Russia's desperate attempt to get 45 banned athletes - including several medal favorites - into the Pyeongchang Olympics failed just hours before Friday's opening ceremony.
The International Olympic Committee (IOC) invited 169 Russians to compete as independent athletes in Pyeongchang after their country was banned from the Games.
There were 168 Russians who passed the vetting process.
The Court of Arbitration for Sport said it would likely hear the case Wednesday in Pyeongchang.
Picture of the logo of World Anti-Doping Agency (WADA) taken on September 20, 2016 at the headquarter of the organisation in Montreal.
"That's it. The story is over, " Russian delegation spokesman Konstantin Vybornov said. "The CAS Panel found that the applicants did not demonstrate that the manner in which the two special commissions, the Invitation Review Panel and the Olympic Athlete from Russia Implementation Group, independently evaluated the applicants was carried out in a discriminatory, arbitrary or unfair manner".
International Olympic Committee spokesperson Mark Adams said: "We welcome this decision which supports the fight against doping and brings clarity for all athletes".
WADA president Craig Reedie described it as "absolutely correct".
Also out are cross-country skiing gold medalist Alexander Legkov and skeleton gold medalist Alexander Tretiakov, as well as potential medal contenders in biathlon, luge and bobsled. Neither athlete has previously served a doping ban.
However, the CAS decision may not be the end of the matter. It's not clear how that process would work. "It means the games can proceed".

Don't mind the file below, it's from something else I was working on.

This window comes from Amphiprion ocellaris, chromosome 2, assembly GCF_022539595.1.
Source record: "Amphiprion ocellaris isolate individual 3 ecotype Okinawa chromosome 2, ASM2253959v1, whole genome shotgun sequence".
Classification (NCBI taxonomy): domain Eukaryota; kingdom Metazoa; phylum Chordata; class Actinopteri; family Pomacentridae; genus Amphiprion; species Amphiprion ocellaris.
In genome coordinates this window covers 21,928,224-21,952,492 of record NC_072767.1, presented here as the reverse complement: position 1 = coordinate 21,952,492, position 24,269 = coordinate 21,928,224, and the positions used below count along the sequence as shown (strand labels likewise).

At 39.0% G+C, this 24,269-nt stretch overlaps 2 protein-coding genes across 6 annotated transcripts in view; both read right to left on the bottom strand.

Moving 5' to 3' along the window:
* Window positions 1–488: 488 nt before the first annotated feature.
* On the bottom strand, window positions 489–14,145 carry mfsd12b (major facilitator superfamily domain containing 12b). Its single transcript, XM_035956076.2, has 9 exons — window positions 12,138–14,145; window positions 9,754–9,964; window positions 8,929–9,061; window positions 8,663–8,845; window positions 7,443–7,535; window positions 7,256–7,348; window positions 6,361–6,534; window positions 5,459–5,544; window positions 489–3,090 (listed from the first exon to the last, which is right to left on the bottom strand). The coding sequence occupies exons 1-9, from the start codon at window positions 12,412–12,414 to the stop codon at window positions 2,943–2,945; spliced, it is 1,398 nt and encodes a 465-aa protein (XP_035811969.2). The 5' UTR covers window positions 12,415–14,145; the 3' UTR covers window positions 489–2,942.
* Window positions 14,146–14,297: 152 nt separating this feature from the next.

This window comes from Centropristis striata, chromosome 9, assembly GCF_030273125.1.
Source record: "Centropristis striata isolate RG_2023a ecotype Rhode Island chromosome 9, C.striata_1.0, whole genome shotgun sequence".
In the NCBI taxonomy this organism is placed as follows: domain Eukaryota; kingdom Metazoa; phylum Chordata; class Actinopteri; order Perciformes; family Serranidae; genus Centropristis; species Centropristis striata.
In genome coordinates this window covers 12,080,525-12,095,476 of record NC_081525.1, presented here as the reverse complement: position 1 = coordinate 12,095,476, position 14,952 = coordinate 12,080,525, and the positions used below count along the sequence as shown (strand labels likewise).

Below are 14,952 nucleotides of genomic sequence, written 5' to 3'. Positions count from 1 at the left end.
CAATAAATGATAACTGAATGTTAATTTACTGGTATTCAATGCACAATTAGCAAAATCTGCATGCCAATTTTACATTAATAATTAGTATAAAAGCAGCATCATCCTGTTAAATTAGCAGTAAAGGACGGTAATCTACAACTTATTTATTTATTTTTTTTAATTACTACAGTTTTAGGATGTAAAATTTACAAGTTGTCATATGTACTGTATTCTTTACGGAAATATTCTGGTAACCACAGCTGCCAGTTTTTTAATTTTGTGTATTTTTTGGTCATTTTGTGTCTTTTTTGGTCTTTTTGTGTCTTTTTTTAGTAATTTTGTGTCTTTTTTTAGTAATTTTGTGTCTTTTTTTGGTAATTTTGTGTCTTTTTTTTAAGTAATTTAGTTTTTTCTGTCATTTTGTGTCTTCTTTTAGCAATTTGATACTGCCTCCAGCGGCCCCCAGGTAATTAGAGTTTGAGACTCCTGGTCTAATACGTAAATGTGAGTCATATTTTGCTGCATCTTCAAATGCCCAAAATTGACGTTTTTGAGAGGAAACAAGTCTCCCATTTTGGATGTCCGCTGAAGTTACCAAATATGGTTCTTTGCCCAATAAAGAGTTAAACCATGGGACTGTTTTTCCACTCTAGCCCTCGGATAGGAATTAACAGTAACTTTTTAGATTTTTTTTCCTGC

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The screening process was honed into place for Russian athletes after the wide-spread doping scandal was revealed during the Sochi Winter Olympics of 2014. The Russians will have to compete as "Olympic Athletes from Russia" and will do so under the Olympic flag at the PyeongChang Games if they're invited.
The IOC headquarters is pictured on the day of a meeting on sanctions for Russian athletes.
Speaker of the Russian State Duma Vyacheslav Volodin has called for a firm response from his colleagues to the recent Court of Arbitration for Sport (CAS) ruling, which denied Olympic entry to 47 Russian athletes.
The venue, which uses "Russia in My Heart" as a slogan for the team, also puts Russian and Soviet sporting prowess on display.
Mutko, who in December was banned for life from the Olympics, told Russian news agency TASS: "The procedure of inviting or not inviting is similar those of a commercial private club tournament".
Friday's verdict, he said, is "a small semblance of justice for clean athletes".
So what's up with all those "OAR" athletes you'll see during this year's Winter Olympics?
Russian athletes competing in Pyeongchang must follow a code of conduct that prevents them from wearing their country colours and advises them against posting national symbols on social media.
It is not exactly the height of the Cold War, but there is always a frisson when the US meets Russian Federation as it did in the opening curling match of the 2018 Winter Olympics.
US bobsledder Nick Cunningham said he has tried to not focus on the will-they-or-won't-they drama surrounding the Russians. If you're not a clean athlete then you should not compete. I was hoping that CAS would take our side.